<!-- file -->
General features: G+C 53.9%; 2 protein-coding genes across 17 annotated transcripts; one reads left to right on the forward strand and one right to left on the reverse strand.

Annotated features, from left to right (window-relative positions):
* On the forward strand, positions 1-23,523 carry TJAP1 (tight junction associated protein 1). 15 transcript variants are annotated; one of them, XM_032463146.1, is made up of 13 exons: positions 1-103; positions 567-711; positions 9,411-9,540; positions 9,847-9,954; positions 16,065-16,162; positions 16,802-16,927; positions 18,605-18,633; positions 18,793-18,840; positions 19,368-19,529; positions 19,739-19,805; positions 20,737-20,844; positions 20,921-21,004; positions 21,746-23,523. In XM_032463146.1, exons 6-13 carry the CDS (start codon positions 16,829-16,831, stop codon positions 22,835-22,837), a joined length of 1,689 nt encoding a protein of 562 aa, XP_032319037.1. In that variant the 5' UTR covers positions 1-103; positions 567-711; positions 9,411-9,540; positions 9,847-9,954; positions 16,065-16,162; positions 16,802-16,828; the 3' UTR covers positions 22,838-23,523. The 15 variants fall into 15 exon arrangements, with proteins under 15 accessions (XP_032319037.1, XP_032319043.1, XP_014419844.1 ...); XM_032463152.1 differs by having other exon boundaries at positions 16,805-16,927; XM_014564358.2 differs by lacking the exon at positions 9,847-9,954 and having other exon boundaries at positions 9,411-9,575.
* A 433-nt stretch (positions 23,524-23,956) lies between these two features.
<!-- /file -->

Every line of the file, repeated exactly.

General features: G+C 53.9%; 2 protein-coding genes across 17 annotated transcripts; one reads left to right on the forward strand and one right to left on the reverse strand.

Annotated features, from left to right (window-relative positions):
* On the forward strand, positions 1-23,523 carry TJAP1 (tight junction associated protein 1). 15 transcript variants are annotated; one of them, XM_032463146.1, is made up of 13 exons: positions 1-103; positions 567-711; positions 9,411-9,540; positions 9,847-9,954; positions 16,065-16,162; positions 16,802-16,927; positions 18,605-18,633; positions 18,793-18,840; positions 19,368-19,529; positions 19,739-19,805; positions 20,737-20,844; positions 20,921-21,004; positions 21,746-23,523. In XM_032463146.1, exons 6-13 carry the CDS (start codon positions 16,829-16,831, stop codon positions 22,835-22,837), a joined length of 1,689 nt encoding a protein of 562 aa, XP_032319037.1. In that variant the 5' UTR covers positions 1-103; positions 567-711; positions 9,411-9,540; positions 9,847-9,954; positions 16,065-16,162; positions 16,802-16,828; the 3' UTR covers positions 22,838-23,523. The 15 variants fall into 15 exon arrangements, with proteins under 15 accessions (XP_032319037.1, XP_032319043.1, XP_014419844.1 ...); XM_032463152.1 differs by having other exon boundaries at positions 16,805-16,927; XM_014564358.2 differs by lacking the exon at positions 9,847-9,954 and having other exon boundaries at positions 9,411-9,575.
* A 433-nt stretch (positions 23,524-23,956) lies between these two features.